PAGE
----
Protection of Journalists
The role of journalism in politics has never been as important as it is now. As governments seek to limit the influence of free journalism, how can the institution and the individuals be protected?
With the rise of authoritarianism around the world comes with a rise of violence and threats against journalists. Journalists play a vital role not only in keeping civilians informed, but also holding governments accountable. Despite their importance in the local, national, and world stage, there is no universally accepted law on the rights of journalists. Instead, journalism is loosely governed by a series of laws protecting the freedom of expression. Unfortunately, journalists around the world have been put in increased danger. In the war zones of Syria, journalists are disappearing, being taken hostage, and some even executed. In the Philippines, those reporting on President Duterte’s war on drugs are facing government suppression, arrest, and death. In the United States, journalists reporting on the border are being monitored by the government and subsequently being called into questioning and denied entry into Mexico.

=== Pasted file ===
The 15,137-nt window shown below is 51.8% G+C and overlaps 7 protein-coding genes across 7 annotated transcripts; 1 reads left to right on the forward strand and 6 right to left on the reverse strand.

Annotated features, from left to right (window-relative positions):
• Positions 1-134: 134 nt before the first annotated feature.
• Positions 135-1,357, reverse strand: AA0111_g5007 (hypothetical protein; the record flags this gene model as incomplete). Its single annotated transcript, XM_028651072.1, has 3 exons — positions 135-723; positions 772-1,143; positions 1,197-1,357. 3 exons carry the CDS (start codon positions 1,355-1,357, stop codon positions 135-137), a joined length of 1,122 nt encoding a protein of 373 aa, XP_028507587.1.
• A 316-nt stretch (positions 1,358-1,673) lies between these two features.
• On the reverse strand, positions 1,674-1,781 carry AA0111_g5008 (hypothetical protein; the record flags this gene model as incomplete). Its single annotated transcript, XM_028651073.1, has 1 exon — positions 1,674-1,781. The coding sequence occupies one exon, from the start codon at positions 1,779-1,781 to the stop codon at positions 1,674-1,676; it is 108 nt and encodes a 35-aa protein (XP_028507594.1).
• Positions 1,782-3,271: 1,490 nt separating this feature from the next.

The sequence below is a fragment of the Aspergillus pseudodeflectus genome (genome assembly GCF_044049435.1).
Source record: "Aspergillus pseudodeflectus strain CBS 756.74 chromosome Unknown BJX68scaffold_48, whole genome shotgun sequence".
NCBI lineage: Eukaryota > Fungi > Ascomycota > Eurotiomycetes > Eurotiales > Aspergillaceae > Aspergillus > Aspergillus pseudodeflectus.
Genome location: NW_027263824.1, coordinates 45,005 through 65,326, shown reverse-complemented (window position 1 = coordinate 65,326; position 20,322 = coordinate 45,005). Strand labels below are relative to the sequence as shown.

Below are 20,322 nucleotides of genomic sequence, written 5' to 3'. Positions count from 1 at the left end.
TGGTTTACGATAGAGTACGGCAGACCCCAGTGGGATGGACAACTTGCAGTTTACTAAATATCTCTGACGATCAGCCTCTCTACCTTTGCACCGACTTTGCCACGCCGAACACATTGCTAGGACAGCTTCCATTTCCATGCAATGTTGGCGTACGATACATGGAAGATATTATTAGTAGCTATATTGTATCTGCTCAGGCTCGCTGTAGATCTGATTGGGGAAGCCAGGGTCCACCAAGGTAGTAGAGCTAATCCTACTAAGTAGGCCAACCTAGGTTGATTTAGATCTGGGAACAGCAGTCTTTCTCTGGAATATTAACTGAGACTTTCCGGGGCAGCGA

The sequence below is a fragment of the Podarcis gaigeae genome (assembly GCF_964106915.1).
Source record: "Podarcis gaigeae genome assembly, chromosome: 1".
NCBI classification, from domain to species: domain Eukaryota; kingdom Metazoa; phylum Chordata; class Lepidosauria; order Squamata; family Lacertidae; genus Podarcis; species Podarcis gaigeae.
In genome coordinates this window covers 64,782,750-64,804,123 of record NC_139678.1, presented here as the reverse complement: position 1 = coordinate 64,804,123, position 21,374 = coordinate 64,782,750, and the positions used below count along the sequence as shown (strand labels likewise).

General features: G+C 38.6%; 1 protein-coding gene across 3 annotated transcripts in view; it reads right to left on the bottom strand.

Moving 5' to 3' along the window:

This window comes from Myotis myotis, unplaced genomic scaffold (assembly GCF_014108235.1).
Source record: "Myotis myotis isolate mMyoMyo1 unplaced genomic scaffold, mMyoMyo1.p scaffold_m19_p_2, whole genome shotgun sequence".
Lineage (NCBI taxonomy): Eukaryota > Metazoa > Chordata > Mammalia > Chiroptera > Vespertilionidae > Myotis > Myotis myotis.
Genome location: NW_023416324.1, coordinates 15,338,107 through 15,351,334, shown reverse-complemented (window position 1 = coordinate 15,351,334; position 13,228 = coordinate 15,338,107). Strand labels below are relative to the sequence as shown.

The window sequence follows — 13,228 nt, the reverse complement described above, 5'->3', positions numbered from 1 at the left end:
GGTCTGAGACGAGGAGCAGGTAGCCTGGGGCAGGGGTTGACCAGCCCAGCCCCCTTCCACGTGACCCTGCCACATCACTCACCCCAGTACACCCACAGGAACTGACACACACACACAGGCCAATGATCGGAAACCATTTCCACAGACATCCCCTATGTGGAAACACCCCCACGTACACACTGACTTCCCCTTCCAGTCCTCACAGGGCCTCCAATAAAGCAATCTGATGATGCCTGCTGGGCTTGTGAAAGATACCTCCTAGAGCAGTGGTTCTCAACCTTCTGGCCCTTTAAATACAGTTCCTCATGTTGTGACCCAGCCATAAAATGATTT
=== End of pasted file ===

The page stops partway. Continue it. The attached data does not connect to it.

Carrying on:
The United Nations Educational, Scientific, and Cultural Organization (UNESCO) is the UN body that deals with, among other things, protecting the rights of journalists. Be it by working with agencies to protect and empower journalists or recommending a declaration on the rights of journalists, this committee will require delegates to create innovative solutions to this complicated problem.
UNESCO will be run as a novice committee, meaning this committee will consist exclusively of delegates who have never gone to a Model UN conference before.